PX Stuff

Pray For Smurph by Gary Panter (2008).

This is a CD released by Overheat (who also published some Panter stuff in the 80s, I think? Or do I misremember?).

I kinda thought that this would include a little comic book, but it doesn’t. There’s a couple of illustrations, though.

This blog post is part of the Punk Comix series.

Eclipse 1950: Tormento

Well, the Matarazzo flick I saw the other day was kinda insanely entertaining. So I’m getting my hopes up way too high for this one, which has

virtually no viewers.

So this is one of those really lost movies in the Criterion Eclipse series.

Oh, she’s back from the previous movie. Cool.

And that guy is back, too! Cool. They’re both really engaging actors.

The plot is deliciously melodramatic.

And then the father gets a heart attack because of course he does.

So evil!!!1!

It’s a totally shameless movie, and I love that.

This was released only four months after the previous movie, Chains, and it was another smash hit at the box office (and another critical failure, apparently).

That’s a lot of dishes!

Awkward! Of course all dishwashing stations have a huge window out into the audience. I mean corridor.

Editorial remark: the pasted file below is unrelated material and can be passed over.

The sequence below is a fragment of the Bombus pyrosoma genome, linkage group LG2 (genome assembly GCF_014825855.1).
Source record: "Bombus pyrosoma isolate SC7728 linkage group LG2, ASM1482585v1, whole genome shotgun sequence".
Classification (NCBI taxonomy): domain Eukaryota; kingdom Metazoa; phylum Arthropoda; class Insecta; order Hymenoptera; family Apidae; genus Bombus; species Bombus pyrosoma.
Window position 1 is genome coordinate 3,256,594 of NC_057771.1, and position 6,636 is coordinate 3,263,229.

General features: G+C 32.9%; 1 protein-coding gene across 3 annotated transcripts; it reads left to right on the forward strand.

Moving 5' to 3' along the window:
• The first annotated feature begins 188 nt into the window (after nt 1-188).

It’s like the movie just goes all in on making the scenes as melodramatic as possible, without any regard for logistics.

And I’d be hard pressed to explain what the plot actually is, but I’m all in anyway.

Then we get a little concert. I love it.

It’s amazing how Matarazzo is pulling this off. He’s just letting the actors and the preposterous plot points do their thing, and sort of keeping out of the way? I mean, all shots are framed nicely and everything, but the camera is just capturing it all without any flourishes.

And it totally works.

That’s a swell movie.

Tormento. Raffaello Matarazzo. 1950.

This blog post is part of the Eclipse series.

Eclipse 1960: ‘十三号待避線’より その護送車を狙え

This is very stylish.

This is all well and good, but the movie doesn’t quite feel fully baked. It’s like they had a couple of ideas, and a crew that kicks ass, and then they went out filming.

That is, every scene looks great, but it’s hard to keep being interested?

This movie looks so great that I kinda hate not loving it.

But I don’t.

This persons puts it well:

The opening and closing sequences in particular are brilliant. I just wish I knew what the Hell was going on!

Take Aim At The Police Van. Seijun Suzuki. 1960.

This blog post is part of the Eclipse series.